Six former junior champion teams are competing at the senior level this year, which is a testament to the depth of the Canadian program. Junior champions from 2004 (Virtue & Moir), 2008 (Ralph & Hill), 2010 (Paul & Islam), 2011 (Orford & Williams), 2012 (Andréanne Poulin & Marc-André Servant), and 2013 (Edwards & Pang) are all on the roster in 2014. 2007 junior champion Poirier is also competing, though with a different partner.
At the junior level, Mackenzie Bent & Garrett MacKeen have their best chance yet to finally win a Canadian title. Together since 2004, they have medaled at the national level three times, but have never won the gold. They were silver medalists in 2013 and went on to finish fifth at the World Junior Championships. Their 2013 JGP Series started with a bang, when they won gold at the first event in Riga, but at their second event, several small technical errors added up in a big way and they finished seventh. After plenty of time to work on polishing their programs, they were victorious at Challenge last month and should repeat in Ottawa, barring any disasters. The junior champion will almost certainly be assigned to the World Junior Championships, along with either the silver medalist or with Edwards & Pang.
If anyone is able to challenge Bent & MacKeen, it could be one of two teams from British Columbia. Danielle Wu & Spencer Soo (pictured, left) were last year’s novice champions and just won the silver medal at Challenge. Especially for being in their first year at the junior level, they had a excellent showing at JGP Czech Skate in the fall, where they finished fifth.
Brianna Delmaestro & Timothy Lum, who train with Wu & Soo, faltered a bit at Challenge and placed fourth, but they also had a strong JGP showing earlier in the season. After a fifth-place finish at JGP Baltic Cup, they earned a second assignment to JGP Tallinn Cup, and they were also fifth there. Delmaestro won the Canadian novice silver medal last year, and Lum won the Canadian junior bronze medal in 2012. This is their first season together.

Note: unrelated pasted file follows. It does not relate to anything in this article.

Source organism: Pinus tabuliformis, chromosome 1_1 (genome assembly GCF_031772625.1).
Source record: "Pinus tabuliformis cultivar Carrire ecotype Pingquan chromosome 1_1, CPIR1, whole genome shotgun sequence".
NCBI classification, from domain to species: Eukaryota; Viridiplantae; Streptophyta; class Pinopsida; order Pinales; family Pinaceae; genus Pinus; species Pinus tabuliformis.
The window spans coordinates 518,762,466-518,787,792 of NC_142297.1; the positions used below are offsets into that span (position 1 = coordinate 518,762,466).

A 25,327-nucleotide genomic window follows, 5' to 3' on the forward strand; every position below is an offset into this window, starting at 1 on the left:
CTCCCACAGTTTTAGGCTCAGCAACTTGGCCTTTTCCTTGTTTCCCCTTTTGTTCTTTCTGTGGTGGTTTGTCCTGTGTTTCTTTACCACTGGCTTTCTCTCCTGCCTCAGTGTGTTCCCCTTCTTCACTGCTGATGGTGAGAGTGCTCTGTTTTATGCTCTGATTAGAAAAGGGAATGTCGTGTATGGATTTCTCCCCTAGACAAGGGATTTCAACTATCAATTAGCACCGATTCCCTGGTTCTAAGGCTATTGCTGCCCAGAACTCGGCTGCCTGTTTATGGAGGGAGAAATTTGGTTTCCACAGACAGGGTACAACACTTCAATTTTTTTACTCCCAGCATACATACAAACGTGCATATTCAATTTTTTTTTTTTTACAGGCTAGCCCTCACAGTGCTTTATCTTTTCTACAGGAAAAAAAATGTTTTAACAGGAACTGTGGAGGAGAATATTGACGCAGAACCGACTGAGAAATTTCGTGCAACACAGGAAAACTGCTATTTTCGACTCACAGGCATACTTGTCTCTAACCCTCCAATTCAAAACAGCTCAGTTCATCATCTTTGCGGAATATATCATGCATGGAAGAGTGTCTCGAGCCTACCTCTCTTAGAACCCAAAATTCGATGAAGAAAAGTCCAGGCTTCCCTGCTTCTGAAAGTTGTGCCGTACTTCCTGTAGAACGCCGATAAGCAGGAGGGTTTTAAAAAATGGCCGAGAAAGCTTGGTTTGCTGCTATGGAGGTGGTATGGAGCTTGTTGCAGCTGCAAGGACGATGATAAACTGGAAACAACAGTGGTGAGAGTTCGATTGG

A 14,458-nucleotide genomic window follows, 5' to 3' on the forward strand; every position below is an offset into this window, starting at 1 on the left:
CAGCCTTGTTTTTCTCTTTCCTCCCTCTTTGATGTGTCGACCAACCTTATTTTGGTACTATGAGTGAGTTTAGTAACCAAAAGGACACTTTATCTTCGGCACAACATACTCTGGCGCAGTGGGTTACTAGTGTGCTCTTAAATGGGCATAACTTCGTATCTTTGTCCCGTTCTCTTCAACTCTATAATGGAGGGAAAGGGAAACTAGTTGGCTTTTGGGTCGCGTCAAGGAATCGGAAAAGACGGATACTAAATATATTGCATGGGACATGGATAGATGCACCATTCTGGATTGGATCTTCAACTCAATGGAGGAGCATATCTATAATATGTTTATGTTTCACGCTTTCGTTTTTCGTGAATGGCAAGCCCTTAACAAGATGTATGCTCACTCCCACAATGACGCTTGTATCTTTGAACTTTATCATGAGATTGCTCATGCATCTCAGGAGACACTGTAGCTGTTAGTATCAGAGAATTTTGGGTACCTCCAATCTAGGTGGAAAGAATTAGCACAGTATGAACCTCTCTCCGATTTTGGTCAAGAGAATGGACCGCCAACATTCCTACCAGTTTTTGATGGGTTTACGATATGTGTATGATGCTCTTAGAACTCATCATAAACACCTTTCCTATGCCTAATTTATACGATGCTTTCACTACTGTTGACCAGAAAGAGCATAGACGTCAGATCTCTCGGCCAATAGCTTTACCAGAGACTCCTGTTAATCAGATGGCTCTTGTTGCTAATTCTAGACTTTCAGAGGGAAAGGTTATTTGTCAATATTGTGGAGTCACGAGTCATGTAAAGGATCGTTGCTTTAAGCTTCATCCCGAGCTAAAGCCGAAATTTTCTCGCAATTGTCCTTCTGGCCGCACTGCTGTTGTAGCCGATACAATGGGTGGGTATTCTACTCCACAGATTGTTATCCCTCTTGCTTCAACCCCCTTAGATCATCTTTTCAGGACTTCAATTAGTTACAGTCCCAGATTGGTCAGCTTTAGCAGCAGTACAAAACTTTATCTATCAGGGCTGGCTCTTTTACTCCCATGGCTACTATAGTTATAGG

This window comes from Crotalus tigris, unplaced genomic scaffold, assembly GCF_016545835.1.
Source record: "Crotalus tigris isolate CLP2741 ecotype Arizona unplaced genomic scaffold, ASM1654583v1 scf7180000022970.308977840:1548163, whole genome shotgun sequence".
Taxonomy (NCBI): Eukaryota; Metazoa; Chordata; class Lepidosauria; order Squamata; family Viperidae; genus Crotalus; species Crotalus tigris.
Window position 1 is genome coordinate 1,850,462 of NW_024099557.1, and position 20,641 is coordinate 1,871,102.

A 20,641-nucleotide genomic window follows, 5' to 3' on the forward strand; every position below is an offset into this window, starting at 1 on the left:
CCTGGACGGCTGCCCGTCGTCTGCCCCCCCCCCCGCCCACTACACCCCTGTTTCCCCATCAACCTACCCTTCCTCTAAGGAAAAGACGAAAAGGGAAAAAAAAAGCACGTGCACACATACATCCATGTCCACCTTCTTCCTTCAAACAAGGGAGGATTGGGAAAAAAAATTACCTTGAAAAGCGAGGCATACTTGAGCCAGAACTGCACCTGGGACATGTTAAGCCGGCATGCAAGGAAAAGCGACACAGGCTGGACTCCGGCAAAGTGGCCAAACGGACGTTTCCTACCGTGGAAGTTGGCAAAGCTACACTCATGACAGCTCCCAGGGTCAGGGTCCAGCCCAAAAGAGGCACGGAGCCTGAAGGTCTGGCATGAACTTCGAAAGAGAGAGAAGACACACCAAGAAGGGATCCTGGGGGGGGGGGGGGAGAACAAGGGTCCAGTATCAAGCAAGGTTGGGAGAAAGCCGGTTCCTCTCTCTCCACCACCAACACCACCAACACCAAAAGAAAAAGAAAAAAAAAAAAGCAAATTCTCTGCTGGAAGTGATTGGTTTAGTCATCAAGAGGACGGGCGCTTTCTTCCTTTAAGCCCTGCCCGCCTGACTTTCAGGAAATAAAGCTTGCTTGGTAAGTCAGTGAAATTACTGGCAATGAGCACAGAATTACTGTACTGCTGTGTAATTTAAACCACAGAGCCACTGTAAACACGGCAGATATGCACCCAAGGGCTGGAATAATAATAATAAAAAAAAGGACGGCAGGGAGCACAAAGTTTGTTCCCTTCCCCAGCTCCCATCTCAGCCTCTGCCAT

Carolane Soucisse & Simon Tanguay won the bronze medal at Challenge and are having a strong season thus far. It is their second season with their free dance, and the extra time spent with the program has paid off. They defeated their training partners, Melinda Meng & Andrew Meng, to win the Québec sectional title this year. Soucisse & Tanguay were sixth at JGP Minsk in the fall.
The Meng siblings underperformed a bit at Challenge, where they placed fifth. The 2012 novice silver medalists were eighth at JGP Baltic Cup earlier in the season. After changing their free dance music in August, they have struggled a little in the free dance, but if they can hit their stride at Canadians, they are capable of finishing on the podium.
Lauren Collins & Danny Seymour also struggled at Challenge; a fall on twizzles in the free dance contributed to their drop to seventh place in the standings. Their gentle, lyrical free dance is a new look for them, and if they can capture the moment in Ottawa, the 2012 Canadian novice champions could leap into the top five.
At the novice level, the race for gold is likely to be contested between Valérie Taillefer & Jason Chan of Québec and Hannah Whitley & Elliott Graham of Central Ontario.
Taillefer & Chan were 10th at Canadians last year, and decided to remain at the novice level this year to see what they could do. What they have done is win almost all of their events this season, including Challenge. They are the only Canadian team to top 90 points this year, and if they are on top of their game in Ottawa, they will be tough to beat.
Whitley & Graham are the only team to have bested Taillefer & Chan this year, which they did at Octoberfest, their home club event. They won the Canadian pre-novice title last year and have been skating together since 2007.
Ceduna Magee & Lucas Kitteridge, who train with Whitley & Graham, have been steadily improving in their first season. They were third at Challenge.
Sabrina Bédard & Zoé Duval-Yergeau won the Canadian pre-novice silver medal last year, but have been a bit inconsistent in their first novice season. With their fourth-place finish at Challenge, they appear to have settled into the season a bit more, and they could challenge for a medal in Ottawa.
The senior events will be contested on Friday and Saturday, with the Olympic team scheduled to be named on Sunday. The novice pattern dances and the junior short dance will be held on Monday. Novice events wrap on Tuesday and junior events finish on Wednesday, January 15.